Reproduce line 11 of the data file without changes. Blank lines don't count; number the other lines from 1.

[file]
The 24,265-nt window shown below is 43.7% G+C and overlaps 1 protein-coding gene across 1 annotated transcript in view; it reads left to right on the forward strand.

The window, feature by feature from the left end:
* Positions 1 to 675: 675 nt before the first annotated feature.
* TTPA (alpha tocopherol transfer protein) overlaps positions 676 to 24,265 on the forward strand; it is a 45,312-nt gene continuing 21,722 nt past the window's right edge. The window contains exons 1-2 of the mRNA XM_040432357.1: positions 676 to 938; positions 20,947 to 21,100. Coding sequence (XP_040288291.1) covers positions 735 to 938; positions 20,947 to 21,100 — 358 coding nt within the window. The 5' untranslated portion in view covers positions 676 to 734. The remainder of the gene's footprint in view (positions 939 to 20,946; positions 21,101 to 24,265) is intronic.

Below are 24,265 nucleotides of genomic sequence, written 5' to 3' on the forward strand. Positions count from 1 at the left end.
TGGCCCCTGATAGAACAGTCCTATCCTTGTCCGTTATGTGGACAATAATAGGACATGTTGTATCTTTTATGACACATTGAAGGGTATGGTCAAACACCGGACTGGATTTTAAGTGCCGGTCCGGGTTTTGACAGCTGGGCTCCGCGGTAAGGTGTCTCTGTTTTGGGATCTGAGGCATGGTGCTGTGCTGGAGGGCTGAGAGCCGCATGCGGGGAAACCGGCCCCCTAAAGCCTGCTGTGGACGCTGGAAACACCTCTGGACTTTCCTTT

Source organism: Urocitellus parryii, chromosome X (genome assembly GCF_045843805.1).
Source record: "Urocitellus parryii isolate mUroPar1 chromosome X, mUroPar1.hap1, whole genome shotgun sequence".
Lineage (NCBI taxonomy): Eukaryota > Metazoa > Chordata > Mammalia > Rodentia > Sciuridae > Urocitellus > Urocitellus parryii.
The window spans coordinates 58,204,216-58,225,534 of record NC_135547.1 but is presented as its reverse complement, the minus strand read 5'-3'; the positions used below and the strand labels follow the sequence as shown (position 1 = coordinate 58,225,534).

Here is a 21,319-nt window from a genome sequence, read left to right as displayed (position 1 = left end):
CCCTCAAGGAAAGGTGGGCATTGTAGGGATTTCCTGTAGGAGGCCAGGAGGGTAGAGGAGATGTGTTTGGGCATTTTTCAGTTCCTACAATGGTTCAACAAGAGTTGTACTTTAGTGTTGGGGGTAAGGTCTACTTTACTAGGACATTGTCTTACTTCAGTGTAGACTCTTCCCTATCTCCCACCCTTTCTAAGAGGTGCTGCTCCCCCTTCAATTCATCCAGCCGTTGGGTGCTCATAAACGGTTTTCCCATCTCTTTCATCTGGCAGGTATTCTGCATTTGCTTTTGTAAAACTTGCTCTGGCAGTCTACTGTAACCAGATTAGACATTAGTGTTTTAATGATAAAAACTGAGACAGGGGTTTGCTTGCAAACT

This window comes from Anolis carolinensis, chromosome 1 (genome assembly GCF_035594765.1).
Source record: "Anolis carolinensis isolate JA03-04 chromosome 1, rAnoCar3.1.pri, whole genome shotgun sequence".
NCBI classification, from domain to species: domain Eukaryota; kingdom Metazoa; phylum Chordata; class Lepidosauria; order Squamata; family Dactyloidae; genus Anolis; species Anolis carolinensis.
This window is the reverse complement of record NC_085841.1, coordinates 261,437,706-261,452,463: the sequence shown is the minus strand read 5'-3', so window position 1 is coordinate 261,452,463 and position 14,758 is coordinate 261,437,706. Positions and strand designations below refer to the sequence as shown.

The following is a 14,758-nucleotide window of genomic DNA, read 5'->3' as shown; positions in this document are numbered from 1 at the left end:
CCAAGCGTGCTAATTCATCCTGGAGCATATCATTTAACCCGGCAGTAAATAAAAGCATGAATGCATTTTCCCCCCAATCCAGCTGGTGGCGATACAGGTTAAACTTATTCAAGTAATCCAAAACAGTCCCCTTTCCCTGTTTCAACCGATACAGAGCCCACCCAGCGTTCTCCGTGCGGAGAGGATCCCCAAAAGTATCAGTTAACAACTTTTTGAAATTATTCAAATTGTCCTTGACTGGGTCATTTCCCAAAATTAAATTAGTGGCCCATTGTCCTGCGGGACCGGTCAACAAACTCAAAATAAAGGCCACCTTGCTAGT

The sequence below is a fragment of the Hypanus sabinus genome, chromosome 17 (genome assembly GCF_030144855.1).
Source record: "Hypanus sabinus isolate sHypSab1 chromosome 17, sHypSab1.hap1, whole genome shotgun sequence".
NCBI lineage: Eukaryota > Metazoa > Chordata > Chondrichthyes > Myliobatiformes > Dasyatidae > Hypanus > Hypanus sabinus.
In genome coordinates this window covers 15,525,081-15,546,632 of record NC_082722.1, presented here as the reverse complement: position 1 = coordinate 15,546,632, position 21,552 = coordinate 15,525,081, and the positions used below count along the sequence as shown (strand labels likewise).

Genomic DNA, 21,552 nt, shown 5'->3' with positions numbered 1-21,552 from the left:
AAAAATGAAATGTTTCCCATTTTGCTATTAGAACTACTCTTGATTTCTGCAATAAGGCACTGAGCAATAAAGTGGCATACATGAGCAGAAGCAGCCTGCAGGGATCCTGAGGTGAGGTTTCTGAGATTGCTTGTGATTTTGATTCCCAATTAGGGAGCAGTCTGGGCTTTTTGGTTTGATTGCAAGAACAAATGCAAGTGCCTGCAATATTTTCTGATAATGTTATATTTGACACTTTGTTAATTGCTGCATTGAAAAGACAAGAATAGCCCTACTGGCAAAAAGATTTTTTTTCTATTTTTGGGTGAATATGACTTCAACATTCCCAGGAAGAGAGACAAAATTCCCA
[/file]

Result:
Here is a 21,319-nt window from a genome sequence, read left to right as displayed (position 1 = left end):